ArtsAutosBooksBusinessEducationEntertainmentFamilyFashionFoodGamesGenderHealthHolidaysHomeHubPagesPersonal FinancePetsPoliticsReligionSportsTechnologyTravel
  • »
  • Arts and Design»
  • Crafts & Handiwork

How to make your own candles at home the easy way

Updated on February 9, 2011

Hand Made Scented Candles

The Easy Guide To Making Candles

One morning I was sitting on the edge of the sofa thinking "I'm really bored"! I had just finished college and was only working part time and as a creative person I found it difficult to keep still! So my thoughts turned to what can I do to amuse myself and just like that, I said, "I'm gonna make candles today"!

So it was summer time and the hobby shop was still open then (sadly it is no longer with us), so I popped down the high street into Turtles hardware store and asked to be shown to the candle section.

I wasn't quite sure what I was doing, but I thought if I buy a bag of paraffin wax, other additives, some wicks, colours, a few cheap moulds and get a book from the library, I’ll be good to go!

So I got home all excited and headed for the kitchen and got out some old pots, poured water about 1/3 of the way, then placed the smaller pot inside to create a wax boiler. This is the safe way to begin slowly melting paraffin wax while pawing through a candle making book!

As a rule, if you want good quality candles which are strong, long burning, vibrant in colour with good scent throw, this is what you need to do.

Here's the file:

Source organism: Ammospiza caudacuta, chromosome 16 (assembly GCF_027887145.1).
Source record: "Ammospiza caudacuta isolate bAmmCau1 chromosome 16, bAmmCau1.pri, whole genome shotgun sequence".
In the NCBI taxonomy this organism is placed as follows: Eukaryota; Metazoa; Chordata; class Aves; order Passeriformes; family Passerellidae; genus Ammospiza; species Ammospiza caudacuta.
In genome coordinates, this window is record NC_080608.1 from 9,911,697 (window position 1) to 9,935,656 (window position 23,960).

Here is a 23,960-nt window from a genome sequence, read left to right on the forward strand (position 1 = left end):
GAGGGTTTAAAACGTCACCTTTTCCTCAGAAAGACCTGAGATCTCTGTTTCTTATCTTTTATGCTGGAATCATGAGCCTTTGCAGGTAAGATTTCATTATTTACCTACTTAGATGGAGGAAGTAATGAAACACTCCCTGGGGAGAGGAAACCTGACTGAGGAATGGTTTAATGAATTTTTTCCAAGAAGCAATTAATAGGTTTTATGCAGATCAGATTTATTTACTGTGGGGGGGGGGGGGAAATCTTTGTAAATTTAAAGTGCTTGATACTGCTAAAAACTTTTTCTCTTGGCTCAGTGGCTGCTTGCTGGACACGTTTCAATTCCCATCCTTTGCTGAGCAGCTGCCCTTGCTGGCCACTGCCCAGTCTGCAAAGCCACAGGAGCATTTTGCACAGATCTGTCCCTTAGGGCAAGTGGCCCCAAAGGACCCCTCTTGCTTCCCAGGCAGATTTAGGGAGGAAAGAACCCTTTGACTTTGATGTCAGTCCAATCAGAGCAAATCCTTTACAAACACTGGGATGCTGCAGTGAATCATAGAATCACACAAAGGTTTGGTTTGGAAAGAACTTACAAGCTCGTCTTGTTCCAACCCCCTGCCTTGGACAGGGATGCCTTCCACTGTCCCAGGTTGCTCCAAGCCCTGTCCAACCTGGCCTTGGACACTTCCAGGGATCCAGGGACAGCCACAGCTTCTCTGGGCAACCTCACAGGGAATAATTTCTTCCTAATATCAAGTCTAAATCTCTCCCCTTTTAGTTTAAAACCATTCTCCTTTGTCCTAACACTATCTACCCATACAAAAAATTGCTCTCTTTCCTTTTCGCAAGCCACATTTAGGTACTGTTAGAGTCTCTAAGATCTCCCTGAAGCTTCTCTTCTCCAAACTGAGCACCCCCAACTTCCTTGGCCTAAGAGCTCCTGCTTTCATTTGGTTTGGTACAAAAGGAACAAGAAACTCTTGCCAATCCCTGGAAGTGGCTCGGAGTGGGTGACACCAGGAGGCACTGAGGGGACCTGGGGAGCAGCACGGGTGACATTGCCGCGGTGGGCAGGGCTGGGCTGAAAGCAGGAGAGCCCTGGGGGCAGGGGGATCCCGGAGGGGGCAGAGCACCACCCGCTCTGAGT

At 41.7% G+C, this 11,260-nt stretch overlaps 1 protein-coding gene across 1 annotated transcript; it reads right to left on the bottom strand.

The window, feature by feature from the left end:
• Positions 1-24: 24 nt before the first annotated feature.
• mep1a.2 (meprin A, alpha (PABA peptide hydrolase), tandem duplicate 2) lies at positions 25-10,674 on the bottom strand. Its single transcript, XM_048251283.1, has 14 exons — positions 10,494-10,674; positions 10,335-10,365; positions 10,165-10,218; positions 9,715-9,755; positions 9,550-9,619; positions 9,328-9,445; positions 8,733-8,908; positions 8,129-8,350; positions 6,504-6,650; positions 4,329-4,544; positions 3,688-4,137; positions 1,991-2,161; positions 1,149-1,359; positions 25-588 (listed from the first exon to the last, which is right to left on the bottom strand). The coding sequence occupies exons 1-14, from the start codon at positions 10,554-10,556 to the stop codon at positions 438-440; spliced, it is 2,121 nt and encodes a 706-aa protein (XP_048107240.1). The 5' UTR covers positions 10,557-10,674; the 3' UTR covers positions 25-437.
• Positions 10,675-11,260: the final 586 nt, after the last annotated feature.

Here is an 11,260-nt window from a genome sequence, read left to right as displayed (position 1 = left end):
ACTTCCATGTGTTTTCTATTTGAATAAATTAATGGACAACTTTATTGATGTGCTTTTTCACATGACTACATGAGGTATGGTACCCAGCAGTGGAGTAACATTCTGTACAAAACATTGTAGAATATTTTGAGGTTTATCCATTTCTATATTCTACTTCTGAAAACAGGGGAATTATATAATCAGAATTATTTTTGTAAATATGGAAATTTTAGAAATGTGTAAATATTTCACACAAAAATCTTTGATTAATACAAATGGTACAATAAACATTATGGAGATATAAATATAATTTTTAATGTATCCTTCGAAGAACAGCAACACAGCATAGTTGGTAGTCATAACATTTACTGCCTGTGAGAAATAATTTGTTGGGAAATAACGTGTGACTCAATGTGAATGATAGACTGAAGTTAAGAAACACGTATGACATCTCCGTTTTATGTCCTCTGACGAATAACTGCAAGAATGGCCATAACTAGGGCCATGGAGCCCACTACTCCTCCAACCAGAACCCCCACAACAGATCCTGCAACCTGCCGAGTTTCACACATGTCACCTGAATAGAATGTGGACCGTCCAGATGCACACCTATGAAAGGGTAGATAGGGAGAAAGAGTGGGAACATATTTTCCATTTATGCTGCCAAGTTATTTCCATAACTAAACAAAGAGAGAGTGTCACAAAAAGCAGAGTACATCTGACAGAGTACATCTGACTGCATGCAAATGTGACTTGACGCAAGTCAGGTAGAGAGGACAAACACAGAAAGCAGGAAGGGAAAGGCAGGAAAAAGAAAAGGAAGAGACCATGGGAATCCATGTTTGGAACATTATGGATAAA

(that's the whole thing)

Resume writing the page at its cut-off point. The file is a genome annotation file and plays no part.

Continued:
1) Everything has to be weighed. This is the only way to guarantee consistency and work out what additives you need to tweak. Follow this recipe and you can’t go wrong.

Use a candle making book for instructions, and take careful note of the temperature guidelines and use a thermometer.

2) You will need to measure the diameter of your candle in order to use the correct wick.

As a general rule, measure.the radius of the mould and this will give you the correct wick size. If the candle mould has a 1” radius then you will require a 1” wick – it’s that simple.

3) You’ll need paraffin wax, vybar, stearin (stearic acid) and microcrystalline (if you can’t get the latter it is not essential) Paraffin, Vybar, Stearin and Microcrystalline are all types of wax.

4) You need between 10-15% of stearin to every 1kg of paraffin wax. Experiment with the 10-15% use what works for you (stearin - palm wax is used as a hardener and gives the candle an opaque colour). For every 1kg of paraffin wax add 3% or 3-5 teaspoons of vybar (without this product it is nearly impossible to achieve flawless layers without bubbles and cracks, your layers WILL NOT BOND PROPERLY if you don’t use this product – it also helps with scent throw and adds lustre and shine to the candles. This means your candles will withstand more handling as appose to looking greasy. Add about 1 - 2 tablespoons of microcrystalline wax if you can, this also adds strength to the candles.

5) Once all your wax is melted you can add some colour, but personally I like to make lots of different colours at one time so I usually add a small amount of dye into the moulds just before pouring then mix it quickly with a kebab skewer.

6) When using perfume you have to be really careful especially if you are using POLYCARBONATE moulds. The perfume deteriorates the plastic and you will never get smooth candles from that mould again. Be aware that you must protect your skin from such products as they are highly concentrated. Also pour perfume into your wax at the last minute, this will guarantee maximum potency. The strength of perfume will become weak when heated for a prolonged amount of time.

Now You Are Good To Go

First I put down newspaper everywhere, work tops and floor, of course this minimises the chances of you ruining your kitchen and it must be noted that due to the concentration of the wax dyes you should wear gloves if your skin is sensitive. Dyes can stain your hands for up to a few days (depending on how much washing up you do) and they will stain a form mica worktop!